Many throughout the world have suspected all along that the claim that Saddam Hussein was an imminent threat by virtue of possession of WMD is a matter of US political convenience, manufactured to facilitate a war that would generate millions of dollars through profiteering, serving to antagonize terrorists and damage global solidarity in the process. Vanity Fair readers may have seen the brazen disclosure of Deputy Defense Secretary Paul Wolfowitz, which seems to affirm this feeling. In his May 9 interview with the magazine, Wolfowitz stated that, “For bureaucratic reasons, we settled on one issue, weapons of mass destruction, because it was the one reason everyone could agree on.”

This lends credence to the claim that the “war on terror” is a propaganda tool being used by our administration to distract the American people from its underlying focus: the exploitation of the 9/11 attacks to further US corporate/military power projection, and achieve control of the world’s economic resources for their own personal gain.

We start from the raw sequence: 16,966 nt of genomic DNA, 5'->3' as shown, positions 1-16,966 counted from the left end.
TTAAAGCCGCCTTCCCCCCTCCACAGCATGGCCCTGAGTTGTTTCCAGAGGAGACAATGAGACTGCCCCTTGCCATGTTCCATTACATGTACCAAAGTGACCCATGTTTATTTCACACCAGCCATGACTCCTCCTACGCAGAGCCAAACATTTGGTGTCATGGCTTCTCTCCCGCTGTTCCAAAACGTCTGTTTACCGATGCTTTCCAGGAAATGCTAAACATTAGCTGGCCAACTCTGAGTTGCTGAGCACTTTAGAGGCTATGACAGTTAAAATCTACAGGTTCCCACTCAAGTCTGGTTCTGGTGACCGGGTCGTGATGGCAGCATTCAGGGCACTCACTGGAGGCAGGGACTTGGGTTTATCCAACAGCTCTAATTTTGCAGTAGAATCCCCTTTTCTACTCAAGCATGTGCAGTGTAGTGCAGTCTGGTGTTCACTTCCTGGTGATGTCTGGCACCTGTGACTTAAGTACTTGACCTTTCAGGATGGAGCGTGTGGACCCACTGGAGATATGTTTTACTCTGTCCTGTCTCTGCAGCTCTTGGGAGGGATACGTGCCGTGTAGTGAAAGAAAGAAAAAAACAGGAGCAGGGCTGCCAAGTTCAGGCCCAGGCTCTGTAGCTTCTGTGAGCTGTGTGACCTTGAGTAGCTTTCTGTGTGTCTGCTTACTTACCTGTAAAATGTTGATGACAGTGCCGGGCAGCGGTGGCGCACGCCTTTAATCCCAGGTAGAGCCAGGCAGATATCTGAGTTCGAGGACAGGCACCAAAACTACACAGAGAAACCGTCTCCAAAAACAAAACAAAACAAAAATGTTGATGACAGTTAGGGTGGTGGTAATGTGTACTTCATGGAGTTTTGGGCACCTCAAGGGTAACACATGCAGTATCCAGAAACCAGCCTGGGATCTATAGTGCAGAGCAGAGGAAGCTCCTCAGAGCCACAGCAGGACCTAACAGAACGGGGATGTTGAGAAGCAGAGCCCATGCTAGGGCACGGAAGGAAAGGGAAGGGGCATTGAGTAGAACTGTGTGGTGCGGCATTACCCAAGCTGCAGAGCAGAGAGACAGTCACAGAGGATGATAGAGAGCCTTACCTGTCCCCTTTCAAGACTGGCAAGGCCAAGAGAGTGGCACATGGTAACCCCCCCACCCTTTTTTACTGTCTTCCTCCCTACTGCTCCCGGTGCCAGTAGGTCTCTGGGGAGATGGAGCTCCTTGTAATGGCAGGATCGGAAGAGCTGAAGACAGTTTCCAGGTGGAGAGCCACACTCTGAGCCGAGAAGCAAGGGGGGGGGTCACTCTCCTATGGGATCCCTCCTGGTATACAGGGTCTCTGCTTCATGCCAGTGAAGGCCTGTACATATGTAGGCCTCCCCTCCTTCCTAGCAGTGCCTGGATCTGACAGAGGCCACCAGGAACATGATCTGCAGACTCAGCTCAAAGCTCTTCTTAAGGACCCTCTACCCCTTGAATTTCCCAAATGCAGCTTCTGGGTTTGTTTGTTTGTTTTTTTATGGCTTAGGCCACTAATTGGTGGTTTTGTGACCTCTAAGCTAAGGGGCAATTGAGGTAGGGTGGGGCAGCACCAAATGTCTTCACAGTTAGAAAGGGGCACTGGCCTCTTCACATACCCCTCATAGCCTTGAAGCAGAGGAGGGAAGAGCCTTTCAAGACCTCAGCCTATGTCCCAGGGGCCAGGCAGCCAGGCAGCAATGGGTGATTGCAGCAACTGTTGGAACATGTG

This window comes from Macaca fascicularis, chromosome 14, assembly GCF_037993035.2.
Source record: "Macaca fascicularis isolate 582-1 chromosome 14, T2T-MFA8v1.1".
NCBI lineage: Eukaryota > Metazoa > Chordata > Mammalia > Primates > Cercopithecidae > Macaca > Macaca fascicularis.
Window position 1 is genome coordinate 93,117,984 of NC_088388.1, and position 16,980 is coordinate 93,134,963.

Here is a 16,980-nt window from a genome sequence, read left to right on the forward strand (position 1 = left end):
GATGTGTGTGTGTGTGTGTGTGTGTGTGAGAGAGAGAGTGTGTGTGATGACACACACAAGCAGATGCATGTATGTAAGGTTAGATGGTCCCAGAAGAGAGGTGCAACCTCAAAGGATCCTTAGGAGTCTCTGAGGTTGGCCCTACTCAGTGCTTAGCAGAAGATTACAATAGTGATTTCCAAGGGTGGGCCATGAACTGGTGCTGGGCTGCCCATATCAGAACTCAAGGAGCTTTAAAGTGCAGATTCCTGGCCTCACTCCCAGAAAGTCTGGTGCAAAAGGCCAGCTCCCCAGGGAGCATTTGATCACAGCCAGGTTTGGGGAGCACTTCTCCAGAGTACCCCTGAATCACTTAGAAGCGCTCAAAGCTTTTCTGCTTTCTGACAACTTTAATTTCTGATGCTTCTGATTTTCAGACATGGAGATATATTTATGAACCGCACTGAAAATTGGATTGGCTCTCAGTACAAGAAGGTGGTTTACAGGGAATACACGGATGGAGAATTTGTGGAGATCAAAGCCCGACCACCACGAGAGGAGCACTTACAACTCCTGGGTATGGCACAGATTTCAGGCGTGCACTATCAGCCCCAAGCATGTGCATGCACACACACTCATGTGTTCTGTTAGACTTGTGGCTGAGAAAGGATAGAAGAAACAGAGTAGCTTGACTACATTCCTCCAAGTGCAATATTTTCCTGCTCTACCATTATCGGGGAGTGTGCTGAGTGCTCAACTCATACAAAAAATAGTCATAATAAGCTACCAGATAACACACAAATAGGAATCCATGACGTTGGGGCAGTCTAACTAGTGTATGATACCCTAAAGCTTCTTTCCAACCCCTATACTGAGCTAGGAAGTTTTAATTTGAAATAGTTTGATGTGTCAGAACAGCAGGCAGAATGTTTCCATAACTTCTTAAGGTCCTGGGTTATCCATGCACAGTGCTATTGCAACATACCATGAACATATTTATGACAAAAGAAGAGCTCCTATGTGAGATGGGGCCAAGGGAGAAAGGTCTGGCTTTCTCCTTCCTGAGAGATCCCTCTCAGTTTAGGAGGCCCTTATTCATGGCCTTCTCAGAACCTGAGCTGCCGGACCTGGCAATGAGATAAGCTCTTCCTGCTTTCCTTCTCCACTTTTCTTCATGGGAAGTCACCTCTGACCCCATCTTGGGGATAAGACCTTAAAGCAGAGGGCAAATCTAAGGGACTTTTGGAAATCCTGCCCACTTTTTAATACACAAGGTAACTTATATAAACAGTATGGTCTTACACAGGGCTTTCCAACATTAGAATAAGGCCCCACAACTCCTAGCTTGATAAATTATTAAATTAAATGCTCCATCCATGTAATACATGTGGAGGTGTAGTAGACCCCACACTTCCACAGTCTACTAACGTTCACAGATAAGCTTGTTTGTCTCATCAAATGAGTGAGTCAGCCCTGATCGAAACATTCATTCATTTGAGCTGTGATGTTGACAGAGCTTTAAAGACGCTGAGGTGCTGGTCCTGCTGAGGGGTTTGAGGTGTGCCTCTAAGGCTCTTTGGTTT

The effects of Bush’s “moral leadership.”

The same level of integrity is being exercised on the domestic front. Within two-and-a-half years, Bush has managed to convert a budget surplus into the largest federal deficit in history. The recently passed tax package promises to save Cheney, Bush and the cabinet hundreds of thousands of dollars personally, while feeding into our government’s projected future deficit of $44 trillion. Unemployment continues to climb. While Pentagon spending continues to surge, funding for healthcare and social services continues to vanish. Bush’s education program, “Leave No Child Behind” is now dubbed by educators, “Leave No School Standing.” The recent deregulation of the FCC pushed through by Michael Powell will greatly jeopardize our media’s diversity. Ashcroft’s PATRIOT Act II promises to further erode our civil liberties in the name of “national security.”

Faced with numerous questions, one thing is certain — the damage suffered by our country’s democracy through Bush’s “moral leadership” will be felt for generations to come.